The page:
Book Review: The Courage To Feel
“A therapist may bring all manner of skills and understanding into the therapeutic relationship, but if compassion is missing, a fundamental catalyst for healing is absent.”
Rob Preece brings together psychology from a Jungian perspective and Tibetan Buddhist practices of compassionate contemplation/ meditation in a way that is not only easily understood, but easy to incorporate into one’s own practice.
“The Courage To Feel” is a veritable handbook for practices such as exchanging self for others, tonglen and delving deep into the idea of recognizing all beings as motherly beings.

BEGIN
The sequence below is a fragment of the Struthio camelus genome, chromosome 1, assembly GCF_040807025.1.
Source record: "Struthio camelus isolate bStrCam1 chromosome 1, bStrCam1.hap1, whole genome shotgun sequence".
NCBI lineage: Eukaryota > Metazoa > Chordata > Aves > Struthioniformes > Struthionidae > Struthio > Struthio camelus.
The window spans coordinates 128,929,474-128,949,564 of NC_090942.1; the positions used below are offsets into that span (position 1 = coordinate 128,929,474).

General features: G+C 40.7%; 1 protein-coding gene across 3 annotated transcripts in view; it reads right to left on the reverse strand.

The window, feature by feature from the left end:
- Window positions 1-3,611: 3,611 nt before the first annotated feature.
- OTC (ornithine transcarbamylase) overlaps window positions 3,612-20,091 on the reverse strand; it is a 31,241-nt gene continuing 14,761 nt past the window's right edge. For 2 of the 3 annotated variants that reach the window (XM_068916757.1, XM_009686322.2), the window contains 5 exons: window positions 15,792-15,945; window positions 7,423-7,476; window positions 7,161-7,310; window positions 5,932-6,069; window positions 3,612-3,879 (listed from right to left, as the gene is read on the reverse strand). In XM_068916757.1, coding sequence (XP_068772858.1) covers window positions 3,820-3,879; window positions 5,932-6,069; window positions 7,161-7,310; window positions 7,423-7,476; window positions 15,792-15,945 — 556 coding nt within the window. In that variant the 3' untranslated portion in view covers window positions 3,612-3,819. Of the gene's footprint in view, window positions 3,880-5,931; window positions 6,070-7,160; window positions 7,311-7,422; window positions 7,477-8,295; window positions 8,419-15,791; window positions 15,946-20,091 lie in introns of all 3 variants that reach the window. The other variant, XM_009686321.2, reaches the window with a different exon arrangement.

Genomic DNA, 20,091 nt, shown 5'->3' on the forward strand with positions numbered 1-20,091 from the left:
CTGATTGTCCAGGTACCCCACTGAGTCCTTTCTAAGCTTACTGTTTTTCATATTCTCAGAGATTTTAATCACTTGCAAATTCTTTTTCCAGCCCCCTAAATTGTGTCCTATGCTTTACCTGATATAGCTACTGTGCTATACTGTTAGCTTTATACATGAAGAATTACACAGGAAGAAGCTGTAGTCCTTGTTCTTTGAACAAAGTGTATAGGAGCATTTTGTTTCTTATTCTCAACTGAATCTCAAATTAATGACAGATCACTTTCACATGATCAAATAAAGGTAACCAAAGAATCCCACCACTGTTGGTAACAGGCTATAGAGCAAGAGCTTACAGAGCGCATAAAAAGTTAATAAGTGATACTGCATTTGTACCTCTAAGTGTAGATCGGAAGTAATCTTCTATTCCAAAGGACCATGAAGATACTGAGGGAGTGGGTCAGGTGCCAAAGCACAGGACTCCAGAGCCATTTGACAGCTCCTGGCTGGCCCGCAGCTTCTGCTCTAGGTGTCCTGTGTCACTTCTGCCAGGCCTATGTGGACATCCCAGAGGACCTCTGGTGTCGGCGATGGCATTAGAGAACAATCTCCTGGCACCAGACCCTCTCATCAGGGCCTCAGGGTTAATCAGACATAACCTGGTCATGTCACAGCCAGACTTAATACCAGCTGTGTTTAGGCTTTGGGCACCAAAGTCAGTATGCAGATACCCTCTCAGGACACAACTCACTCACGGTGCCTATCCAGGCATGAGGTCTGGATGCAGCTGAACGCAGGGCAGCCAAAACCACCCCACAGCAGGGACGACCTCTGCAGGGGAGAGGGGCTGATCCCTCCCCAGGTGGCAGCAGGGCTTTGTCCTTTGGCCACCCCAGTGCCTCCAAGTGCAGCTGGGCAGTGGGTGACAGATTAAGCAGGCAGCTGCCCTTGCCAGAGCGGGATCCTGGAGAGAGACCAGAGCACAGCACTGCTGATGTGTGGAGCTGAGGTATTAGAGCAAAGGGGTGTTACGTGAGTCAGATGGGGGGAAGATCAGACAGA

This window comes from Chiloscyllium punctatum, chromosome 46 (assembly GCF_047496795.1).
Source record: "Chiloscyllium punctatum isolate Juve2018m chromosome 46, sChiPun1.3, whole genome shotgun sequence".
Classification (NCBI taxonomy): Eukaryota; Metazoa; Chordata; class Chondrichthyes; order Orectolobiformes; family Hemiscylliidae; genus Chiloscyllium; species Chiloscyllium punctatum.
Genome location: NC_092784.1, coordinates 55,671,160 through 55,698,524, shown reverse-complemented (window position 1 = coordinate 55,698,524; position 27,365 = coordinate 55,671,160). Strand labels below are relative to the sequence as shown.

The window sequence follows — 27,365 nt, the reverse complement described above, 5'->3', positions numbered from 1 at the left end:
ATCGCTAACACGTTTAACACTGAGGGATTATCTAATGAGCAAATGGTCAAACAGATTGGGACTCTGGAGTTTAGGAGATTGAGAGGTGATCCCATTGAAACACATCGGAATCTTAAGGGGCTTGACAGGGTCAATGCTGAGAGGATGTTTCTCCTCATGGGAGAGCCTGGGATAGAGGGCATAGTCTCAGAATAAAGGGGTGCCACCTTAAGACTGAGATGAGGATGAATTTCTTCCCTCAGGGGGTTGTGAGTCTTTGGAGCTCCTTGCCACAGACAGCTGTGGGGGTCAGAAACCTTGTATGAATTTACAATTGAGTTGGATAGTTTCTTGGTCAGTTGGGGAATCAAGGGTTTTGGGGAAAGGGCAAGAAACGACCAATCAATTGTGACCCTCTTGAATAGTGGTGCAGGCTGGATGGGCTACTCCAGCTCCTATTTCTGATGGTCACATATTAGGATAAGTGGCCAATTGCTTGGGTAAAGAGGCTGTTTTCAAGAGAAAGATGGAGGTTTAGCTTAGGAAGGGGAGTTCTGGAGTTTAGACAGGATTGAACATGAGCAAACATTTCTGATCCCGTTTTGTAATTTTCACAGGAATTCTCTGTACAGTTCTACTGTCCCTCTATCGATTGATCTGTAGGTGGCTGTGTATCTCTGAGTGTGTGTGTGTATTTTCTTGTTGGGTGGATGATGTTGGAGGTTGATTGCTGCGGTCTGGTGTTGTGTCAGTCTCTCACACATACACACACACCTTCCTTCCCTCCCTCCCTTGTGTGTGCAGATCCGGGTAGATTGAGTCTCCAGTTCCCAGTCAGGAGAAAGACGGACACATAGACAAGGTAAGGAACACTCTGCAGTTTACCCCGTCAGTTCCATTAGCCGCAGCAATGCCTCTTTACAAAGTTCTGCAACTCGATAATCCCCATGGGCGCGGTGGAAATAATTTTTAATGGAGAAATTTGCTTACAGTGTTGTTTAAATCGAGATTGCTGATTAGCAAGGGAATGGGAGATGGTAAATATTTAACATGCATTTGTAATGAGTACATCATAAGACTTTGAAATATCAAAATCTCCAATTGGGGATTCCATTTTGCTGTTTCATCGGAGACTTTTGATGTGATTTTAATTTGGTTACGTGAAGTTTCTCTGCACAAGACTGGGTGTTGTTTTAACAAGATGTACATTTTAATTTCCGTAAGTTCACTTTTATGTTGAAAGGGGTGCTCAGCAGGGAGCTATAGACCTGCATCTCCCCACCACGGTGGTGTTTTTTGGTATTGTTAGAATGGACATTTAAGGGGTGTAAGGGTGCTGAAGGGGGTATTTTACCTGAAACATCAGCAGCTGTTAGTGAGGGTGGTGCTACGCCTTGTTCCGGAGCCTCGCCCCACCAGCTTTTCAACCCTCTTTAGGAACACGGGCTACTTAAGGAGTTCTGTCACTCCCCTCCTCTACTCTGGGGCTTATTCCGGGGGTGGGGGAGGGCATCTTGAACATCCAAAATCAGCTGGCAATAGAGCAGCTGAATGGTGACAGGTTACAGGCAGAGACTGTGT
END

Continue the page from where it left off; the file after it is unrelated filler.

That idea of course is one of the roots of Tibetan Buddhism, and is believed, through the process of rebirth, that at one point in time all beings have been our mothers. That being the case, Rob lays out the groundwork in coming to terms with this and how to bring that awareness into our every day life.
He also brings his own personal relationship with his mother to the table, telling the reader that as difficult as it was, as adults, with rational thought capabilities, we can begin to forget the bad and realize what our mothers have done for us.
I didn’t feel like Rob was using lots of psychological terminology, which can sometimes bog down more scholarly Buddhist books. The writing is not only thorough and intelligent but written for the reader to be able to comprehend. I’d recommend this for anyone who enjoys the psychological study of Tibetan Buddhism but also for those who want to understand our relationships with all motherly beings.